1. 1.       Smaya – This means arrogance and conceit.
  2. 2.       Sanga – This means “coming together” and can have a social or physical context. In a social context it means gathering in a close and emotionally intimate group. In a physical context it means physical intimacy, sex.
  3. 3.       Madaiḥ – This means excitement, passion, lust, and the intoxication and insanity which tends to result.
  4. 4.       Anṛta – This means falsehood, lying, cheating and being out of touch with reality.

Smaya (arrogance) breaks the leg of dayā (compassion).  Compassion means to feel empathy for the needs and wants of others. When we are self-absorbed and self-important we overlook the needs and wants of other people. We will even kill them if it suits our whims, just as millions of people kill animals and destroy nature every day because it suits their tastes.

Not eating meat is one way to counteract arrogance because it forces us to value the lives of animals more than we value our own fancies. It is not the only way. And it should be clear that a vegetarian who remains arrogant, conceited, and insensitive to the human beings he or she lives with hardly makes much progress towards dayā (compassion). We should be compassionate in all ways, not just in our diet.

Sanga (copulation) breaks the leg of śaucaṁ (purity). It is not that sex is evil. In fact, all acts which unify express a godly principle, “aditi.” But intimacy, especially sexual intimacy, with anyone and everyone is immoral because it violates our ideological and emotional purity. It also threatens our physical purity and cleanliness and creates needless disease.

Some form of abstinence is therefore an important principle of morality. Total celibacy is an extreme application, but the same principle also positively operates whenever sexual intercourse is held within reasonable limits such as marriage or even in long-term relationships. Sexual restraint alone does not itself make us pure. We must also seek to be free from emotionally intimate relationships with unsavory persons.

Madaiḥ (the intoxication of lust) breaks the leg of tapaḥ (simplicity). Simplicity means to be content with whatever you have. It means to be free from the complications that arise by always desiring more, bigger and better. Simplicity and sobriety have something important in common, as a sober person doesn’t chase whims and desires here and there.

Literally drinking alcohol or taking other sorts of drugs is certainly an important part of madai (lustful intoxication), but it is not really the essence of it. To restore the leg of tapaḥ we must be “sober” in much more than merely a literal sense of the word. Surely a person who is literally sober has a head start, but it is not that intoxicants themselves are evil. A person who does not drink alcohol is not necessarily a simple, austere person. Nor is a person who occasionally and moderately drinks incapable of being minimalist, simple and austere. We must strive to be sober in all ways, so that we have more time and energy to dedicate to the service of others.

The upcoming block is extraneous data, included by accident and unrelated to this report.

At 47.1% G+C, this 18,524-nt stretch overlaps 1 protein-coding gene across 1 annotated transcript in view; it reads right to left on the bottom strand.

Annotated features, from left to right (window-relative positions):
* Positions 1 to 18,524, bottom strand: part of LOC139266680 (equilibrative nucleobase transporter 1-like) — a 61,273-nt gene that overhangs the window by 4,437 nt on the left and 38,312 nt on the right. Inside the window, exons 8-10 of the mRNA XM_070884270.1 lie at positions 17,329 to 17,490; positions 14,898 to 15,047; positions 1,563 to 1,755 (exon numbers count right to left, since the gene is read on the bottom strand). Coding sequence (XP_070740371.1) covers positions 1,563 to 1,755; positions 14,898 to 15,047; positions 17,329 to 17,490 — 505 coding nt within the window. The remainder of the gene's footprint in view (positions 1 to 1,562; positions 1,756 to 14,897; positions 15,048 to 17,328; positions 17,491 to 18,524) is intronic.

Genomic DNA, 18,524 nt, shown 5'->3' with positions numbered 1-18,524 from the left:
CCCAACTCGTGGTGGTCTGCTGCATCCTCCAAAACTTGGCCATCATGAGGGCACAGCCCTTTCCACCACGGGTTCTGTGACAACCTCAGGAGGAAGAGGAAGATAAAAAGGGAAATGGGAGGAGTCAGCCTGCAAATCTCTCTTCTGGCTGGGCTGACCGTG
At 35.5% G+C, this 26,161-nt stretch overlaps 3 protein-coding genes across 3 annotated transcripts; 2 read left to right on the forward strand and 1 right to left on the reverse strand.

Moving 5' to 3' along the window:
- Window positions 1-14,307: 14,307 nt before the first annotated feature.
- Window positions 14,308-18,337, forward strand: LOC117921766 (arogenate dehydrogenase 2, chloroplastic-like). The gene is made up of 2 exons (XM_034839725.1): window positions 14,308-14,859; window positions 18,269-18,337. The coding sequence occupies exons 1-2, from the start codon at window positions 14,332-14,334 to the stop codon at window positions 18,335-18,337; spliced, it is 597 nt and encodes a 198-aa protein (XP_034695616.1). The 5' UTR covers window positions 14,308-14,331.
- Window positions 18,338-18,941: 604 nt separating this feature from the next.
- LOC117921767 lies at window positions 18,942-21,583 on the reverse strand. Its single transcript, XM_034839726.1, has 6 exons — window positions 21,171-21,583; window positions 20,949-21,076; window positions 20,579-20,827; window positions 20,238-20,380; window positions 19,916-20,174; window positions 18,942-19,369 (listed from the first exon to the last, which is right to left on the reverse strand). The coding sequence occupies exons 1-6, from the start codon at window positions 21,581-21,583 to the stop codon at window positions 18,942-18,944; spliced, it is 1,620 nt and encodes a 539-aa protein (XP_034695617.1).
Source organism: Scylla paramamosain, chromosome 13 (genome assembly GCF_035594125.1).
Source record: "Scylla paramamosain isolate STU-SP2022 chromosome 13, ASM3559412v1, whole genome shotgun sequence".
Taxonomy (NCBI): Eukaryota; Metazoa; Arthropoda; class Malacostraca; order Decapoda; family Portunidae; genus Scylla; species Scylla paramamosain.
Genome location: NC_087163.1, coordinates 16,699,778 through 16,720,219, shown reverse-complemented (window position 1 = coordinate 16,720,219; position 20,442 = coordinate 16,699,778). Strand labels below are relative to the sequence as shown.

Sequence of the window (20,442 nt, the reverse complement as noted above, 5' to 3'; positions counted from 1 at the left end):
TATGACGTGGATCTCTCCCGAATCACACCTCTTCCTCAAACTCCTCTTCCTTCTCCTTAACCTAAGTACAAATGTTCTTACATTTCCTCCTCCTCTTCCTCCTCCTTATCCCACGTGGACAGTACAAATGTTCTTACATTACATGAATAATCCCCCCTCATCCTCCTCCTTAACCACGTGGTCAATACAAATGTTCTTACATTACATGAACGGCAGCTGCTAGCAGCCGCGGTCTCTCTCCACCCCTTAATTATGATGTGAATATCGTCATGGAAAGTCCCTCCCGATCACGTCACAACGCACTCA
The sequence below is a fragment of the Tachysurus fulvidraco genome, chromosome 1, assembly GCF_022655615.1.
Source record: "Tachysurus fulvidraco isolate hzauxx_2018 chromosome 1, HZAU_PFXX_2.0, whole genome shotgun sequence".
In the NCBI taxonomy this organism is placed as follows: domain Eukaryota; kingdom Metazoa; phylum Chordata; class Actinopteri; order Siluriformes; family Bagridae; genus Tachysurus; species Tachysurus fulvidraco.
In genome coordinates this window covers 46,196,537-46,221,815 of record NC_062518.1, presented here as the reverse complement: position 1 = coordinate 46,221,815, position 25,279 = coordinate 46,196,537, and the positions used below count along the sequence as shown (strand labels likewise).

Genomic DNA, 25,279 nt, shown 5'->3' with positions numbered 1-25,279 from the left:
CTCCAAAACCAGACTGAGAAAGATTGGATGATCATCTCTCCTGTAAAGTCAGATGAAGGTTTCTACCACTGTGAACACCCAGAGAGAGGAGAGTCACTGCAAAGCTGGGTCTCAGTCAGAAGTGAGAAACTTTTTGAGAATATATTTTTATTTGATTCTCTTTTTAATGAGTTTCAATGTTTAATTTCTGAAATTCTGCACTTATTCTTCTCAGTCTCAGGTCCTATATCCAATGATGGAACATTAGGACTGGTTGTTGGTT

The fourth leg, satya (truthfulness) is broken by anṛta (deceit). Playing poker or gambling is not the essence of untruthfulness! Still, gambling is based on bluffing, cheating, tricking, or just risking what is comparatively real (money) on something comparatively unreal (dice). Thus to restore the principle of truthfulness we would do well to avoid such behavior, but a game of cards, or a bluff at stealing second base in a game of baseball does not make one a “sinner.” Simply put, we must not tell lies, must keep promises, fulfill responsibilities, disclose the truth plainly but with good manners and sensitivity, and not risk what is real for the sake of what is unreal.

The fourth leg (sat-ya) still has significant potency in the fourth age, the age of Kali. It endures even in adverse conditions because it is the principle, most durable, powerful leg of morality. This is why sat-sanga and sat-kathā are such essential aspects of religion and spirituality. These prevent us from sacrificing the truly real for the truly unreal: and that is actual morality.

What is truly unreal? Our ego.

What is truly real? The All-Attractive Divine Identity (“Śrī Krishna”). The Śrīmad Bhāgavatam describes Śrī Krishna as satyam-param: the paramount truth. Thus krsna-sanga (emotionally intimate association with Krishna, via those who are deeply absorbed in contemplation of Krishna) and krsna-kathā (discussion and broadcast of Krishna’s name, qualities, beauty and activities) can restore all the legs of morality fully and deliver happiness, satisfaction and enlightenment to anyone and everyone.

The four principles of morality are four “legs” that hold up the “bull” of dharma. What is the bull itself? What are the principles actually supporting? Divine Love for the All-Attractive. Without divine love, all behavior – moral or not – is pretentious and ugly. When one focuses on cultivating divine love through krsna-sanga and krsna-kathā the four principles of morality automatically become firm, strong and whole.

Hare Krishna.


A Real Leader Would Never…

SB 1.17.1

Sūta said:

Then the king saw an abandoned cow and bull, being beaten by a wicked man holding a club and dressed like a king.

2

The bull, who was white like lotus-root, was urinating out of fear, trembling and terrified as his one remaining leg was beaten by the low-class man.